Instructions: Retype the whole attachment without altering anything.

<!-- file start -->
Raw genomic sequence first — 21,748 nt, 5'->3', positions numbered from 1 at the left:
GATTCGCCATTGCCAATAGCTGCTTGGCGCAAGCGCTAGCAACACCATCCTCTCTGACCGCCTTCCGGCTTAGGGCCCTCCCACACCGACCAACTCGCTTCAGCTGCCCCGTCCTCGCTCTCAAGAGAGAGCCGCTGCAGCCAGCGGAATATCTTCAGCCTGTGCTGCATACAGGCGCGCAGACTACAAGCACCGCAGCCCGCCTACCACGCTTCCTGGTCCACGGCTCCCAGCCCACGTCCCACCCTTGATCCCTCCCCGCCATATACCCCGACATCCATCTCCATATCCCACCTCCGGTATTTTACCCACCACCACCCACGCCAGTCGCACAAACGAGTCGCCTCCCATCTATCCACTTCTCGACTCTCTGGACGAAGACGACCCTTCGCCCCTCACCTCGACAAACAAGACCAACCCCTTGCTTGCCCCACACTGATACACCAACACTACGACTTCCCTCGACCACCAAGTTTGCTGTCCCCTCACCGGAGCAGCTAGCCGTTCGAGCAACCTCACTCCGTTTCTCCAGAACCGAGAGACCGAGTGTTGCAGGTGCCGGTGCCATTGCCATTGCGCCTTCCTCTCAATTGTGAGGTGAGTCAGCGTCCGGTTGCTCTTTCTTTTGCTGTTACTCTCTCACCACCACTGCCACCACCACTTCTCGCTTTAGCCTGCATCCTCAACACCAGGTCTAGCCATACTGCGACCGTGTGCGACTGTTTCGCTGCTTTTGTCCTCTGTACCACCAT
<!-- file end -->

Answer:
Raw genomic sequence first — 21,748 nt, 5'->3', positions numbered from 1 at the left:
GATTCGCCATTGCCAATAGCTGCTTGGCGCAAGCGCTAGCAACACCATCCTCTCTGACCGCCTTCCGGCTTAGGGCCCTCCCACACCGACCAACTCGCTTCAGCTGCCCCGTCCTCGCTCTCAAGAGAGAGCCGCTGCAGCCAGCGGAATATCTTCAGCCTGTGCTGCATACAGGCGCGCAGACTACAAGCACCGCAGCCCGCCTACCACGCTTCCTGGTCCACGGCTCCCAGCCCACGTCCCACCCTTGATCCCTCCCCGCCATATACCCCGACATCCATCTCCATATCCCACCTCCGGTATTTTACCCACCACCACCCACGCCAGTCGCACAAACGAGTCGCCTCCCATCTATCCACTTCTCGACTCTCTGGACGAAGACGACCCTTCGCCCCTCACCTCGACAAACAAGACCAACCCCTTGCTTGCCCCACACTGATACACCAACACTACGACTTCCCTCGACCACCAAGTTTGCTGTCCCCTCACCGGAGCAGCTAGCCGTTCGAGCAACCTCACTCCGTTTCTCCAGAACCGAGAGACCGAGTGTTGCAGGTGCCGGTGCCATTGCCATTGCGCCTTCCTCTCAATTGTGAGGTGAGTCAGCGTCCGGTTGCTCTTTCTTTTGCTGTTACTCTCTCACCACCACTGCCACCACCACTTCTCGCTTTAGCCTGCATCCTCAACACCAGGTCTAGCCATACTGCGACCGTGTGCGACTGTTTCGCTGCTTTTGTCCTCTGTACCACCAT